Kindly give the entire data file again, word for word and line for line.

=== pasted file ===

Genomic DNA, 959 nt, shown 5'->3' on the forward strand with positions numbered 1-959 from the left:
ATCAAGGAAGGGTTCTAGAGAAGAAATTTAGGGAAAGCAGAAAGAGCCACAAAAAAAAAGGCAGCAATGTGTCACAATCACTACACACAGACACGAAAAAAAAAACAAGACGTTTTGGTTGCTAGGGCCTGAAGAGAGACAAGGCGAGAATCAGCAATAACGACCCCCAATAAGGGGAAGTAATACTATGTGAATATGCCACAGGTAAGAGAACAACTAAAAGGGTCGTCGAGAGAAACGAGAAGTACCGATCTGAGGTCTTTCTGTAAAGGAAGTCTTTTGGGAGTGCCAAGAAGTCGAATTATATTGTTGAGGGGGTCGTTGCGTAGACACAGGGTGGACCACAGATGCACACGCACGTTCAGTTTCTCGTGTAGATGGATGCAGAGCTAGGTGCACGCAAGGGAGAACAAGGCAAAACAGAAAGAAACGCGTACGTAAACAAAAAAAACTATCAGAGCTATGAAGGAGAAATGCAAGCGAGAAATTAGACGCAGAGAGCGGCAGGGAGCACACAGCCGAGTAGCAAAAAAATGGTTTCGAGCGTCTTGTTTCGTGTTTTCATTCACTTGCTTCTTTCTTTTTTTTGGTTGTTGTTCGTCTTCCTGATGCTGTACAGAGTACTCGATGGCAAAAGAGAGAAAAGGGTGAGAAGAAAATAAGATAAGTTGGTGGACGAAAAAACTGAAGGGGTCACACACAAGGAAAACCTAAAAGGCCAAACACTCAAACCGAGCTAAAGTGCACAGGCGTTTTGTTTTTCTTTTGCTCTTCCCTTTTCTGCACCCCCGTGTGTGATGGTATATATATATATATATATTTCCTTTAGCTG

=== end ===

Genomic DNA, 959 nt, shown 5'->3' on the forward strand with positions numbered 1-959 from the left:
ATCAAGGAAGGGTTCTAGAGAAGAAATTTAGGGAAAGCAGAAAGAGCCACAAAAAAAAAGGCAGCAATGTGTCACAATCACTACACACAGACACGAAAAAAAAAACAAGACGTTTTGGTTGCTAGGGCCTGAAGAGAGACAAGGCGAGAATCAGCAATAACGACCCCCAATAAGGGGAAGTAATACTATGTGAATATGCCACAGGTAAGAGAACAACTAAAAGGGTCGTCGAGAGAAACGAGAAGTACCGATCTGAGGTCTTTCTGTAAAGGAAGTCTTTTGGGAGTGCCAAGAAGTCGAATTATATTGTTGAGGGGGTCGTTGCGTAGACACAGGGTGGACCACAGATGCACACGCACGTTCAGTTTCTCGTGTAGATGGATGCAGAGCTAGGTGCACGCAAGGGAGAACAAGGCAAAACAGAAAGAAACGCGTACGTAAACAAAAAAAACTATCAGAGCTATGAAGGAGAAATGCAAGCGAGAAATTAGACGCAGAGAGCGGCAGGGAGCACACAGCCGAGTAGCAAAAAAATGGTTTCGAGCGTCTTGTTTCGTGTTTTCATTCACTTGCTTCTTTCTTTTTTTTGGTTGTTGTTCGTCTTCCTGATGCTGTACAGAGTACTCGATGGCAAAAGAGAGAAAAGGGTGAGAAGAAAATAAGATAAGTTGGTGGACGAAAAAACTGAAGGGGTCACACACAAGGAAAACCTAAAAGGCCAAACACTCAAACCGAGCTAAAGTGCACAGGCGTTTTGTTTTTCTTTTGCTCTTCCCTTTTCTGCACCCCCGTGTGTGATGGTATATATATATATATATATTTCCTTTAGCTG